# Proving or refuting an inequality regarding the variance

I'm trying to prove, or find a counterexample, for the following problem:

Let $Y = \{y_i\}_{i=1}^n$ be a set of data, where $y_i \ge 1$ for $i \in \{1,\ldots,n\}$, and let $\alpha$ be a natural number. Then the following holds between the variances of $Y$ and $Y^\alpha = \{y_i^\alpha\}_{i=1}^n$:

$Var[Y] \le Var[Y^\alpha]$

Note that:

$Var[Y] = \frac{1}{n}\sum_{i=1}^n(y_i - E[Y])^2$

$Var[Y^\alpha] = \frac{1}{n}\sum_{i=1}^n(y_i^\alpha - E[Y^\alpha])^2$

I tried a lot of examples, and a term-wise comparison always resulted in the following (for all $i \in {1,\ldots,n}$):

$(y_i - E[Y])^2 \le (y_i^\alpha - E[Y^\alpha])^2$

I'm still not sure if that's the case, but since I couldn't find any counterexamples, I used the identity $A^\alpha - B^\alpha = (A-B)(A^{\alpha-1} + A^{\alpha-2}B + \cdots + B^{\alpha-1})$ to expand left-hand side of the above inequality:

$(y_i^\alpha - E[Y^\alpha])^2 = (ny_i^\alpha - (y_1^\alpha+\cdots+y_n^\alpha))^2/n^2 = [\sum_{1\le j \le n}(y_i^\alpha - y_j ^\alpha)]^2/n^2 = [\sum_{1\le j \le n}(y_i-y_j)(y_i^{\alpha-1} + y_i^{\alpha-2}y_j + \cdots + y_j^{\alpha-1})]^2/n^2$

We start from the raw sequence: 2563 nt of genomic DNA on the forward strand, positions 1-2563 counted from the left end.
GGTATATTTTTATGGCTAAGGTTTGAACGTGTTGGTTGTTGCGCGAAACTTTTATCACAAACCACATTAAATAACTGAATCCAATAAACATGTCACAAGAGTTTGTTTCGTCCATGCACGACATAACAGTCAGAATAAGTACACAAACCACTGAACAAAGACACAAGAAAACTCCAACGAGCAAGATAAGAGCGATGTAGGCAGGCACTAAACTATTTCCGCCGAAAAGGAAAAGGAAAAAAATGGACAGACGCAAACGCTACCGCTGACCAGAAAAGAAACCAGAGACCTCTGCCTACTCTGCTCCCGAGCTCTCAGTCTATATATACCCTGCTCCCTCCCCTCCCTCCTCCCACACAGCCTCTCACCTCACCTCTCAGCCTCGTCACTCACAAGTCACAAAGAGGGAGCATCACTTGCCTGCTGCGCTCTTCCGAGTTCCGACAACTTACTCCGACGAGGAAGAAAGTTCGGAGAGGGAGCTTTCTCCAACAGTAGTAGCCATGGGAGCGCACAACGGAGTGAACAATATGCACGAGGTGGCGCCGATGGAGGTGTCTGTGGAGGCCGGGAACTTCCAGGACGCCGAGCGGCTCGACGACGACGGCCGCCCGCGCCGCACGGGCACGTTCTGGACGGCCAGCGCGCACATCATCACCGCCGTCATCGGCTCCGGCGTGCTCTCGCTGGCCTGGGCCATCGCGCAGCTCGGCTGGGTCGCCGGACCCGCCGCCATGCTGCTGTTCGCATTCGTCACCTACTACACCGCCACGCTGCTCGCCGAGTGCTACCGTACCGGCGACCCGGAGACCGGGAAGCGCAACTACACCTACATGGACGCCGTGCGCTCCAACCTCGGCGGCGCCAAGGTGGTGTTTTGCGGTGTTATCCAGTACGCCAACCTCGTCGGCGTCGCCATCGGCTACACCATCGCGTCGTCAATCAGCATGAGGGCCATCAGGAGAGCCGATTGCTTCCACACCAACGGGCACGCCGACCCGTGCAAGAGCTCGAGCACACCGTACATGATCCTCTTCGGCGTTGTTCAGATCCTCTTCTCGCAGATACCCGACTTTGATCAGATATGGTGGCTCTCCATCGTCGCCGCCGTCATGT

and the value $(y_i^{\alpha-1} + y_i^{\alpha-2}y_j + \cdots + y_j^{\alpha-1})$ is at least $\alpha$, since we assumed that $y_i$'s are at least 1.

But that's pretty much it, and I couldn't go any further, since the value $(y_i-y_j)$ might be negative.

Any help is appreciated. Please note that my approach might be totally wrong, so please feel free to use any suitable approach.

Edit: I finally found an example which shows the term-wise approach does not work. Let $Y=\{2,7,9.7\}$, and consider $\alpha = 2$. Then, $E[Y] = 6.23$ and $E[Y^2] = 49.03$, and for $y_2$ (which is 7) we have:

$(y_2 - E[Y])^2 = 0.59$, which is greater than $(y_2^2 - E[Y^2])^2 = 0.0009$.

Still, note that the inequality in question holds; i.e. $Var[Y] \le Var[Y^\alpha]$.

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Somewhat more generally, consider a random variable $Y \ge 1$. $\text{Var}(Y^\alpha) = E[Y^{2\alpha}] - E[Y^\alpha]^2$. Take the derivative of this with respect to $\alpha$, noting that $\frac{d}{d\alpha} y^\alpha = (\ln y) y^\alpha$: $$\frac{d}{d\alpha} \text{Var}(Y^\alpha) = E[2 \ln(Y) Y^{2\alpha}] - 2 E[Y^\alpha] E[\ln(Y) Y^\alpha] = 2 \text{Cov}(Y^\alpha, \ln(Y) Y^\alpha)$$
But since $y^\alpha$ and $\ln(y) y^\alpha$ are both nonnegative increasing functions of $y \ge 1$, $Y^\alpha$ and $\ln(Y) Y^\alpha$ are positively correlated, so this derivative is positive. Thus $\text{Var}(Y^\alpha) - \text{Var}(Y^1) \ge 0$.